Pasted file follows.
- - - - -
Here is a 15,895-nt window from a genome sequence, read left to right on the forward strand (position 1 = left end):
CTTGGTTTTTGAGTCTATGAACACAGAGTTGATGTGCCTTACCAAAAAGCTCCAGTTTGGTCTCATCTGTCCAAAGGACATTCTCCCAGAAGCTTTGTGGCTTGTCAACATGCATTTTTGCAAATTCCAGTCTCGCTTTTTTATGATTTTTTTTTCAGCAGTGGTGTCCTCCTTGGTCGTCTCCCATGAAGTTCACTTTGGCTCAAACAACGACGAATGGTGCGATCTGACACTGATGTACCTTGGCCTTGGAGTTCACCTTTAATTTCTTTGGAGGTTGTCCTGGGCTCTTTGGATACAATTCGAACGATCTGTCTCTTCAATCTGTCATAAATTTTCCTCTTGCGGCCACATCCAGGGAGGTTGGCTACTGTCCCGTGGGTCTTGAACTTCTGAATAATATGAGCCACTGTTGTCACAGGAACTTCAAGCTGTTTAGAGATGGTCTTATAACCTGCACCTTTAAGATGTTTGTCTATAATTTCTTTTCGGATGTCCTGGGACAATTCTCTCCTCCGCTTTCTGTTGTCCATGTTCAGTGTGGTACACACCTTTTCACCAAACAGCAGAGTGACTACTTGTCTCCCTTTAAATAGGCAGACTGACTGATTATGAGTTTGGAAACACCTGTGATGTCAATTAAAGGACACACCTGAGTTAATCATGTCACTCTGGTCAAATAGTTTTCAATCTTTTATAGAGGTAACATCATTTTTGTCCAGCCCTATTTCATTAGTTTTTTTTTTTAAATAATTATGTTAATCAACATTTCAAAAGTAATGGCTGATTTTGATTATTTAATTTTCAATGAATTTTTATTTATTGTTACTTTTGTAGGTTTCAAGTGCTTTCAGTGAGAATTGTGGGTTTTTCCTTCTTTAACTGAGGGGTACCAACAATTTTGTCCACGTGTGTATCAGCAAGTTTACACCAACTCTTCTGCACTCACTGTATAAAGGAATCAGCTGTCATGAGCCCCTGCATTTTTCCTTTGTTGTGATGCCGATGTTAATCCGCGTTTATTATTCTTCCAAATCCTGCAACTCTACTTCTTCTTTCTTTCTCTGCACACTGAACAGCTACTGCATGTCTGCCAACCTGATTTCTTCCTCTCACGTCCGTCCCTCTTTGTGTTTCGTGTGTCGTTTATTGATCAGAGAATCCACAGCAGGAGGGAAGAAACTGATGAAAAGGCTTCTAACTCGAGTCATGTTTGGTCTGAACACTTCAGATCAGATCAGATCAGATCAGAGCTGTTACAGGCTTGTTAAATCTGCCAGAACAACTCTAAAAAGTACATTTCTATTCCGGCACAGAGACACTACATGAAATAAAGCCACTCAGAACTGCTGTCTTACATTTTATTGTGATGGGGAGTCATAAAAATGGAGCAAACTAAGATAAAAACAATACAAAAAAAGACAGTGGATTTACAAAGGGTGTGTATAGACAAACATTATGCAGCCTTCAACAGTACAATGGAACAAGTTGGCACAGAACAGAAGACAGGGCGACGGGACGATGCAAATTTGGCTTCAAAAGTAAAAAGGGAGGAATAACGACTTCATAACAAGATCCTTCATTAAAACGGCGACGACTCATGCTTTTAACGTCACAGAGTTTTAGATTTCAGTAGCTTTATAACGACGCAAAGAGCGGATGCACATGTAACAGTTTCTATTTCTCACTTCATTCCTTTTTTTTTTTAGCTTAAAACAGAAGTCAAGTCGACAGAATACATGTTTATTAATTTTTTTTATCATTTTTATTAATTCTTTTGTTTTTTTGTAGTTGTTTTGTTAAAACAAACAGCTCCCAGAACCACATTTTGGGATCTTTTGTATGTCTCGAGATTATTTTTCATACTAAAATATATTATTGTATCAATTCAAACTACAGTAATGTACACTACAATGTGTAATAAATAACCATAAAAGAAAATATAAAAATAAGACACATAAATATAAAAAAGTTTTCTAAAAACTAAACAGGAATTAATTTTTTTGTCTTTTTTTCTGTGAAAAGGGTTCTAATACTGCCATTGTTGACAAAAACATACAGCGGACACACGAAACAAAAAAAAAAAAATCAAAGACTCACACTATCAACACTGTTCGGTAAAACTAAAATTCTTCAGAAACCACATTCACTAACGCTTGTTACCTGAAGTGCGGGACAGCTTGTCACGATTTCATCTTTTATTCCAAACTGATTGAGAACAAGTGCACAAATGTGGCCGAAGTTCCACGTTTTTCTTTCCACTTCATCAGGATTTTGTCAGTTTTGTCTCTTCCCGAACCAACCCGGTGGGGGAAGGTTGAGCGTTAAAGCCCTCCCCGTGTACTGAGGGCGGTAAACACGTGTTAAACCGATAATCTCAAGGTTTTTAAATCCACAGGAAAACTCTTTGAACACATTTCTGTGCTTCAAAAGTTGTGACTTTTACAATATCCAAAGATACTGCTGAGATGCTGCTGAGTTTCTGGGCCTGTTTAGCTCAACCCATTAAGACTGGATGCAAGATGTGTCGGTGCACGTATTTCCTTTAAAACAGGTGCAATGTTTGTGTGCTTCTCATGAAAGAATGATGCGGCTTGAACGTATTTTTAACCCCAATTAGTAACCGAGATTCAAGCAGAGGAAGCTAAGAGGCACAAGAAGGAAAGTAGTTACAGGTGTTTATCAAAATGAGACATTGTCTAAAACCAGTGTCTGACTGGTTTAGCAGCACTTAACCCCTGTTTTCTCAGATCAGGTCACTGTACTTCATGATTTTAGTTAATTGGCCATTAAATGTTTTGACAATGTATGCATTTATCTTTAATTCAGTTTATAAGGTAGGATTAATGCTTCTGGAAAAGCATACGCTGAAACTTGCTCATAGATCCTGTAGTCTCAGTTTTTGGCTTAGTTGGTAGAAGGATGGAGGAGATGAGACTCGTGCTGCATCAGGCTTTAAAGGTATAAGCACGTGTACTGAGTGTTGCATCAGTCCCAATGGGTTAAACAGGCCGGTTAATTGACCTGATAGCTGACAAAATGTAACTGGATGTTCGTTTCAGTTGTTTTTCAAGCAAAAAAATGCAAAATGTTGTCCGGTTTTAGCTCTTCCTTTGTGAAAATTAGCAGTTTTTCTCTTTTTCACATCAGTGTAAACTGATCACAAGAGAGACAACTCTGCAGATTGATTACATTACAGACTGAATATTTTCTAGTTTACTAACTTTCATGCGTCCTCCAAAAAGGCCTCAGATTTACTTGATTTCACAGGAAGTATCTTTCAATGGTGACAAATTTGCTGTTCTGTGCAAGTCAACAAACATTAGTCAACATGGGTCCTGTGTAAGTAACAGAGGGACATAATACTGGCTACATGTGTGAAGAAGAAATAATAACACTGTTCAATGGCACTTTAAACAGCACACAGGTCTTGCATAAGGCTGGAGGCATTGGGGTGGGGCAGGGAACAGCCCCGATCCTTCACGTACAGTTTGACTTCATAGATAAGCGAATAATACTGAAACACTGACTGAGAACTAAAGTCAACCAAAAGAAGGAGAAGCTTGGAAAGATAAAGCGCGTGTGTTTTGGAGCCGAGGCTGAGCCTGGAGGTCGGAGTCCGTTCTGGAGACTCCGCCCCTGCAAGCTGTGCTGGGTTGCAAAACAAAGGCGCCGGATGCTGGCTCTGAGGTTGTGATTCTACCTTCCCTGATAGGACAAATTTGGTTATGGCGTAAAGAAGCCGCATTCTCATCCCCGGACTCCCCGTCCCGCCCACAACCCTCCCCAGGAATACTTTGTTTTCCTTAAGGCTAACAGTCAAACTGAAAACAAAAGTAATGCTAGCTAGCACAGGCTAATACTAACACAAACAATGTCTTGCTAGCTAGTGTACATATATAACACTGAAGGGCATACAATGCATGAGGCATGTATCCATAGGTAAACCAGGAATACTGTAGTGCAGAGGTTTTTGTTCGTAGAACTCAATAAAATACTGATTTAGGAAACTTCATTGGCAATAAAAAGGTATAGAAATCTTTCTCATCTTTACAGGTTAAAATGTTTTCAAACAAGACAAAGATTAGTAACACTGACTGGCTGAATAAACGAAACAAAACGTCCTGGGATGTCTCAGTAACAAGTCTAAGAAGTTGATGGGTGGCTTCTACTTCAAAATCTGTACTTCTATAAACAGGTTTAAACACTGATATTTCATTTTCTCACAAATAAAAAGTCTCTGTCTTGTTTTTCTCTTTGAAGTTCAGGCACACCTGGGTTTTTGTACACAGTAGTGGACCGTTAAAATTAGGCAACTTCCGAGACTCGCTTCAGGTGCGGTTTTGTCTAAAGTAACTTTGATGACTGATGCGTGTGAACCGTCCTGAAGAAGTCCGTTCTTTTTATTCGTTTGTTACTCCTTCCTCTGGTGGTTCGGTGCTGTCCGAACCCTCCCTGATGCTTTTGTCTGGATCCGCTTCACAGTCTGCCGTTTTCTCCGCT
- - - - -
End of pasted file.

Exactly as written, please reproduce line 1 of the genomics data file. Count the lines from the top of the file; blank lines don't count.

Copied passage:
Here is a 15,895-nt window from a genome sequence, read left to right on the forward strand (position 1 = left end):